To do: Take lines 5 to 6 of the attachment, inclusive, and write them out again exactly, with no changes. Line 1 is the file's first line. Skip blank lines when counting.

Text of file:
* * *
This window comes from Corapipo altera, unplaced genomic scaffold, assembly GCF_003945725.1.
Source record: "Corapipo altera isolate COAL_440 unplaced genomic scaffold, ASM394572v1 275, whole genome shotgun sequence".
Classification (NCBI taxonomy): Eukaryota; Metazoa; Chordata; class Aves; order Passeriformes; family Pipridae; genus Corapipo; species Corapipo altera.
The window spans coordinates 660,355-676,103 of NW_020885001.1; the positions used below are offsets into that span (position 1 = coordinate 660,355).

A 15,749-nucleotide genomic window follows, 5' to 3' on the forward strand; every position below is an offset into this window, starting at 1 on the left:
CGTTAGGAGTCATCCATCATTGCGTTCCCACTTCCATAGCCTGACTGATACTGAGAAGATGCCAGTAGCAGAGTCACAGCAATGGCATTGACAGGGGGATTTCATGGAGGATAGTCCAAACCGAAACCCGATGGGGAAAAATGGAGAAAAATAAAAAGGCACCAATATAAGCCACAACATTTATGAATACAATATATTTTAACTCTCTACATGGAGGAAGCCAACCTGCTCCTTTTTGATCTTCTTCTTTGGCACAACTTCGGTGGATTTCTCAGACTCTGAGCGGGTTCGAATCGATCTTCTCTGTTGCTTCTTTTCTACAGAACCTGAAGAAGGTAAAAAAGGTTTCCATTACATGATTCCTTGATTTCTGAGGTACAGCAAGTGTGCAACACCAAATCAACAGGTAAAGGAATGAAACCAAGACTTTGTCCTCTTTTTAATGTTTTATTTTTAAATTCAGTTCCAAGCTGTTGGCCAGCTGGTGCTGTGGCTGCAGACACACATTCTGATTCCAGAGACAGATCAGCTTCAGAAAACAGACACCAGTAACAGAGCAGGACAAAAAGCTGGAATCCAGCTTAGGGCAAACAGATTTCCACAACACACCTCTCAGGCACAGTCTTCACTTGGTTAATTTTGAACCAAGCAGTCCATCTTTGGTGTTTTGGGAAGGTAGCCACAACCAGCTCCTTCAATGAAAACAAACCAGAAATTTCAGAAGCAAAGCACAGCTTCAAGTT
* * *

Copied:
A 15,749-nucleotide genomic window follows, 5' to 3' on the forward strand; every position below is an offset into this window, starting at 1 on the left:
CGTTAGGAGTCATCCATCATTGCGTTCCCACTTCCATAGCCTGACTGATACTGAGAAGATGCCAGTAGCAGAGTCACAGCAATGGCATTGACAGGGGGATTTCATGGAGGATAGTCCAAACCGAAACCCGATGGGGAAAAATGGAGAAAAATAAAAAGGCACCAATATAAGCCACAACATTTATGAATACAATATATTTTAACTCTCTACATGGAGGAAGCCAACCTGCTCCTTTTTGATCTTCTTCTTTGGCACAACTTCGGTGGATTTCTCAGACTCTGAGCGGGTTCGAATCGATCTTCTCTGTTGCTTCTTTTCTACAGAACCTGAAGAAGGTAAAAAAGGTTTCCATTACATGATTCCTTGATTTCTGAGGTACAGCAAGTGTGCAACACCAAATCAACAGGTAAAGGAATGAAACCAAGACTTTGTCCTCTTTTTAATGTTTTATTTTTAAATTCAGTTCCAAGCTGTTGGCCAGCTGGTGCTGTGGCTGCAGACACACATTCTGATTCCAGAGACAGATCAGCTTCAGAAAACAGACACCAGTAACAGAGCAGGACAAAAAGCTGGAATCCAGCTTAGGGCAAACAGATTTCCACAACACACCTCTCAGGCACAGTCTTCACTTGGTTAATTTTGAACCAAGCAGTCCATCTTTGGTGTTTTGGGAAGGTAGCCACAACCAGCTCCTTCAATGAAAACAAACCAGAAATTTCAGAAGCAAAGCACAGCTTCAAGTT